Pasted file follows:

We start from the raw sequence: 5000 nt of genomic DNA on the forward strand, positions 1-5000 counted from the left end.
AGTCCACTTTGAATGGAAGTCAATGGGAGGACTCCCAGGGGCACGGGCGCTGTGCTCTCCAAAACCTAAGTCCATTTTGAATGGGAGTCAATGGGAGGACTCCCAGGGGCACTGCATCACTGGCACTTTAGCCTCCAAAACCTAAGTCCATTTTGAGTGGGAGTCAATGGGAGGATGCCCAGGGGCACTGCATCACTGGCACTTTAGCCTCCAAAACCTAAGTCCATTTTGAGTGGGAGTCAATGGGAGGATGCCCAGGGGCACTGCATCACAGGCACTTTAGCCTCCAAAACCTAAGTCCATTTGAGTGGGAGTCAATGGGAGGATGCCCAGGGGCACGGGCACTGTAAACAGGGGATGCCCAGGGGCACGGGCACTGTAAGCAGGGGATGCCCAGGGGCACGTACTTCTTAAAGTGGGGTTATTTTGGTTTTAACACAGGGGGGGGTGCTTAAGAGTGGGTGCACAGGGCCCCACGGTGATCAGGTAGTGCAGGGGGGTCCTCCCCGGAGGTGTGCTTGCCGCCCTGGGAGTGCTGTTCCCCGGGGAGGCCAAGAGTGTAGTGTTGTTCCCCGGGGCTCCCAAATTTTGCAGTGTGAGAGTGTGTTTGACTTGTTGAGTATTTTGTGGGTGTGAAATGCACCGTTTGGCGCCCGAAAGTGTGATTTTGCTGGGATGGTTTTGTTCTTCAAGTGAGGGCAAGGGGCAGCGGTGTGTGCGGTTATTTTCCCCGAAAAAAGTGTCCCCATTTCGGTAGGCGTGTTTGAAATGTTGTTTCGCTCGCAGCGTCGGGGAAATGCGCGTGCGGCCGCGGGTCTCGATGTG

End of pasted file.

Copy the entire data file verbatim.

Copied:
We start from the raw sequence: 5000 nt of genomic DNA on the forward strand, positions 1-5000 counted from the left end.
AGTCCACTTTGAATGGAAGTCAATGGGAGGACTCCCAGGGGCACGGGCGCTGTGCTCTCCAAAACCTAAGTCCATTTTGAATGGGAGTCAATGGGAGGACTCCCAGGGGCACTGCATCACTGGCACTTTAGCCTCCAAAACCTAAGTCCATTTTGAGTGGGAGTCAATGGGAGGATGCCCAGGGGCACTGCATCACTGGCACTTTAGCCTCCAAAACCTAAGTCCATTTTGAGTGGGAGTCAATGGGAGGATGCCCAGGGGCACTGCATCACAGGCACTTTAGCCTCCAAAACCTAAGTCCATTTGAGTGGGAGTCAATGGGAGGATGCCCAGGGGCACGGGCACTGTAAACAGGGGATGCCCAGGGGCACGGGCACTGTAAGCAGGGGATGCCCAGGGGCACGTACTTCTTAAAGTGGGGTTATTTTGGTTTTAACACAGGGGGGGGTGCTTAAGAGTGGGTGCACAGGGCCCCACGGTGATCAGGTAGTGCAGGGGGGTCCTCCCCGGAGGTGTGCTTGCCGCCCTGGGAGTGCTGTTCCCCGGGGAGGCCAAGAGTGTAGTGTTGTTCCCCGGGGCTCCCAAATTTTGCAGTGTGAGAGTGTGTTTGACTTGTTGAGTATTTTGTGGGTGTGAAATGCACCGTTTGGCGCCCGAAAGTGTGATTTTGCTGGGATGGTTTTGTTCTTCAAGTGAGGGCAAGGGGCAGCGGTGTGTGCGGTTATTTTCCCCGAAAAAAGTGTCCCCATTTCGGTAGGCGTGTTTGAAATGTTGTTTCGCTCGCAGCGTCGGGGAAATGCGCGTGCGGCCGCGGGTCTCGATGTG